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To give a bit of a background.

I have created an application that allows users to save settings and then recall the settings at a later date. To do this I have created some serializable objects. I have gotten this to work using the BinaryFormatter without much trouble.

Where I start to run into problems is when I upgrade the software and add new settings. Now my serializable objects do not match and so I have to update the files. I have done this successfully for a few versions. But to do this I try deserializing the file and if it throws an exception, I try with the next version. . .and then the next. . .and then the next. . . until I find the right one. Then I have to write conversion functions for each of old versions to convert it into the newest version. I did create a "revision" file as well, so I can just check up front what version they have and then upgrade it, but I still have to keep a lot of different "versions" alive and write the conversion functions for all of them. . . which seems inherently messy to me and prone to bloat later on down the line if I keep going this route.

There has to be a better way to do this, I just am not sure how.


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There is built in functionality in the .net framework, starting with version 2, that does exactly what you want without having to write your own code. Please see my answer below. – Andy Feb 19 '13 at 22:57
up vote 3 down vote accepted

You need to write a serialization binder to resolve assemblies.

For settings, I use a Dictionary<string, byte[]> to save to file. I serialize the dictionary and all is well. When I add new settings, I provide a default setting if not found in the settings file.

Also, if you are adding fields to a serialized object, you can decorate with [Optional].

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This is exactly what the Settings class is for. You define default values in your app.config, and then a user can change them and when you save, their changes will save to a location in their user profile. When you read them you'll just get the modified settings.

This link is for VS 2005, but it works exactly the same in VS 2012: http://msdn.microsoft.com/en-us/library/aa730869(v=vs.80).aspx

Found the link for VS2012: http://msdn.microsoft.com/EN-US/library/k4s6c3a0(v=VS.110,d=hv.2).aspx

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Good to know, thanks. This isn't quite what I need, but I will probably use it in the future. – EatATaco Feb 21 '13 at 16:08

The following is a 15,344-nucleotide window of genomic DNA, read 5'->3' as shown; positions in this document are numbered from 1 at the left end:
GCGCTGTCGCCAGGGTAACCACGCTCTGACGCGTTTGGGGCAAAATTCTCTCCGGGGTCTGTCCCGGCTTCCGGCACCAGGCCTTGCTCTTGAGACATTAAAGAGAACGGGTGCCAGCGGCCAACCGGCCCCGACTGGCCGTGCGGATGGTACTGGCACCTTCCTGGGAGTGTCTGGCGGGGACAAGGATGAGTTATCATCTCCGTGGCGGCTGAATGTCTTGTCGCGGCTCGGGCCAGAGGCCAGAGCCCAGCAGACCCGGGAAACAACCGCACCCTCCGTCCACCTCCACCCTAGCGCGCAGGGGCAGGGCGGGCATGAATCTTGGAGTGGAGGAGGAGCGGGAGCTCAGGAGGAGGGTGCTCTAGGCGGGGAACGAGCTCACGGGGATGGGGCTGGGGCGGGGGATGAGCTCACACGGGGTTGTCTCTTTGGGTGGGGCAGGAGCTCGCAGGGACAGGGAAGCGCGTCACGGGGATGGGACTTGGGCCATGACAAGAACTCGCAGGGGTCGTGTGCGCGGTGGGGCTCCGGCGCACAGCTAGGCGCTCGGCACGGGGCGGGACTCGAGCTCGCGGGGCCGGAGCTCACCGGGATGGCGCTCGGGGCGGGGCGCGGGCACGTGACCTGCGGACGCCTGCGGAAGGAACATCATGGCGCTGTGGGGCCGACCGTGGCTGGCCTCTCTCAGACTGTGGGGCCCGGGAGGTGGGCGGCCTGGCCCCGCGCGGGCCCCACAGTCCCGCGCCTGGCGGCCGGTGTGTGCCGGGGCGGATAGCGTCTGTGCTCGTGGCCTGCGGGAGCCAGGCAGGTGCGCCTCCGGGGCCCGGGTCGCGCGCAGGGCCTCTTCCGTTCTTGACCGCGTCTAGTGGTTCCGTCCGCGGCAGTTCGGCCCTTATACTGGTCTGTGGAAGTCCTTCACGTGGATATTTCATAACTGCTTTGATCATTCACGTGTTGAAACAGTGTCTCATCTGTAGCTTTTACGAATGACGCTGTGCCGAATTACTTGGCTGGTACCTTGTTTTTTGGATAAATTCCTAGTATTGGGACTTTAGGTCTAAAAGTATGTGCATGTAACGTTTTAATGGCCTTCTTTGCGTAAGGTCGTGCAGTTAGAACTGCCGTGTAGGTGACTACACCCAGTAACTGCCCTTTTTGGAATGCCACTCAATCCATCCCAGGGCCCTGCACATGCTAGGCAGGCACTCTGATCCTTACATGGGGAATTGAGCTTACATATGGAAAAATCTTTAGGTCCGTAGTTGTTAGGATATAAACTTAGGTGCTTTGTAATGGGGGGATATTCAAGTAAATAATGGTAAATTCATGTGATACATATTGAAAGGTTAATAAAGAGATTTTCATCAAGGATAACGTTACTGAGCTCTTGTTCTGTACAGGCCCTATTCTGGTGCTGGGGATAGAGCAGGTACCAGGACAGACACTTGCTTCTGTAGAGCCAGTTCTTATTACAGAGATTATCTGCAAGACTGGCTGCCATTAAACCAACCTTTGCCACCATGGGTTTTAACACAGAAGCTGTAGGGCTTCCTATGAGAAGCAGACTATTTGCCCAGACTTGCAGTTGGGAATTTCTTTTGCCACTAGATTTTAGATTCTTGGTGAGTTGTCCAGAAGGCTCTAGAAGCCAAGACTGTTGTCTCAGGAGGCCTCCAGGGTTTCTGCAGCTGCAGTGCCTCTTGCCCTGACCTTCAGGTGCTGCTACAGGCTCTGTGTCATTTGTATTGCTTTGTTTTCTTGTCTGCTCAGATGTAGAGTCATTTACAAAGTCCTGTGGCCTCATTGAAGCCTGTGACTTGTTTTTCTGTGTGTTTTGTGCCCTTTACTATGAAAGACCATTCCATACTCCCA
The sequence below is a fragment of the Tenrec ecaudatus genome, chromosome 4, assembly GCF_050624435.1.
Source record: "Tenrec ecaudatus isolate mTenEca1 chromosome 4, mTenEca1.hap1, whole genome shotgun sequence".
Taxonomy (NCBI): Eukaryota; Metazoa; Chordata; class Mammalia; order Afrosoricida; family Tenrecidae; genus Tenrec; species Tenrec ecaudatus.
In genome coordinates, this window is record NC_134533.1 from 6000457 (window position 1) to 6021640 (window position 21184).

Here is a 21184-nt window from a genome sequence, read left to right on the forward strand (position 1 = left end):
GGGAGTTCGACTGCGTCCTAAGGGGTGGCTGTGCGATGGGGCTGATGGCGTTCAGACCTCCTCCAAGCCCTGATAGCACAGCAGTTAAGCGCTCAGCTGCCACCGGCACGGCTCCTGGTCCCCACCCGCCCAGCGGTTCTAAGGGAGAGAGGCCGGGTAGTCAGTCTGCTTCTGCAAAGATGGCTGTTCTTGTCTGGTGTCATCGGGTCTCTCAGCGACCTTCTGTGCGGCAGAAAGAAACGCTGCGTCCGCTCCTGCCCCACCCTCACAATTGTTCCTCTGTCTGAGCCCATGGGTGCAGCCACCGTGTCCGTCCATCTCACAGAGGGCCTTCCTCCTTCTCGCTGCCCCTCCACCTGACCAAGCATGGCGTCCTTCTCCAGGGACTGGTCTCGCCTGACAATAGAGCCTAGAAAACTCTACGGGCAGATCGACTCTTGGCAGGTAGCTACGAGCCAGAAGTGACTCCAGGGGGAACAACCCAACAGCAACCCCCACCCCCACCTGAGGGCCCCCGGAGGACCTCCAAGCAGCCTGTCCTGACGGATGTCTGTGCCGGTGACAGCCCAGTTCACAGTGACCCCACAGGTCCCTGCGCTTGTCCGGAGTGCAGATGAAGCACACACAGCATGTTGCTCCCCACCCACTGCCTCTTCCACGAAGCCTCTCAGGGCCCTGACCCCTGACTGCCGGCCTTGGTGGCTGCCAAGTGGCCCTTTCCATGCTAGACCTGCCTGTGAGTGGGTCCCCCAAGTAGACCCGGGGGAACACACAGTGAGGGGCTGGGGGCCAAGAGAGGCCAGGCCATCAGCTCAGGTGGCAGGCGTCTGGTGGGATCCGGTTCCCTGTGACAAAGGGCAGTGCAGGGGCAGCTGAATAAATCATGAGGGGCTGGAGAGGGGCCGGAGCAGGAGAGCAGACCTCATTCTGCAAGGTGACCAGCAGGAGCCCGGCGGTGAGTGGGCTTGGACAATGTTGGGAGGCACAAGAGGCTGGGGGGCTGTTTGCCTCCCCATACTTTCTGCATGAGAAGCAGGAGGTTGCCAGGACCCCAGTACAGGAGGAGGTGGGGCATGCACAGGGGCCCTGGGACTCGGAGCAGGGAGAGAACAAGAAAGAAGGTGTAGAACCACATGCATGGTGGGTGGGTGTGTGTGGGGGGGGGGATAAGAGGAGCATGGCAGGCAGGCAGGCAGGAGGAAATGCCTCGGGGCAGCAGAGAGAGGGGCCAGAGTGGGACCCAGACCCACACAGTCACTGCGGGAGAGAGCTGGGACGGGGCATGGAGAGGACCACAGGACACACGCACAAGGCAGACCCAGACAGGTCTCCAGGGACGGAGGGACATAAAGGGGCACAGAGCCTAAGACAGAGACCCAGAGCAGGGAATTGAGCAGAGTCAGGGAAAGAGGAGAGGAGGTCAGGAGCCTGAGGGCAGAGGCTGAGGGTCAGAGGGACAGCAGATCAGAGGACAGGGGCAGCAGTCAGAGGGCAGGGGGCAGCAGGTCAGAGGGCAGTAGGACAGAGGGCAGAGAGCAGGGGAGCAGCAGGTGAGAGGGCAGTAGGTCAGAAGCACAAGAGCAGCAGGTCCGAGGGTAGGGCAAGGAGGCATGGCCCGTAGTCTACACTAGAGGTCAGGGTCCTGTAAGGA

@EatATaco Nothing in your question makes me think you're doing something the built-in functionality doesn't offer, so it looks to me like you're re-inventing the wheel. Maybe you can update your question so we can know why the built in settings isn't appropriate for this. – Andy Feb 21 '13 at 20:57

XML format is for such cases. You will find the necessary old settings in very early version of settings file. And even the old version can handle XML settings created from newer version. It does not work "automatically" i.e. with method like Serialize/Deserialize, but writing conversion functions is not easier or faster.

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actually this can be done by adding a [DefaultValue()] attribute to the newer properties on your settings objects - at least for XML serialization. I haven't attempted this using binary serialzation. For xml, this means that they are "optional" and the serialization will not break when loading old version of the files. You can find this attribute in the System.ComponentModel namespace as so;

class MySettings
    public int MaxNumLogins { get; set; }

    // specify the value to default to if it's not present in the serialized file...
    public int CacheTimeoutMinutes { get; set; }
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Binary serializes are much more picky than XML serializes, I do not think it will work. – Scott Chamberlain Feb 19 '13 at 22:46

In addition to naming the fields as others have suggested this sort of thing just cries out for version numbers.

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You could have a look at ProtoBuf-Net http://code.google.com/p/protobuf-net/wiki/GettingStarted if you are doing Binary because all these things are covered regarding versioning etc. It is also very compact. It also is actively developed and if you potentially have cross platform requirements if you use a .proto file you can also achieve that.

If you would like people to be possibly able to edit the settings (outside of your program) then you could use the XML* serialisation methods.

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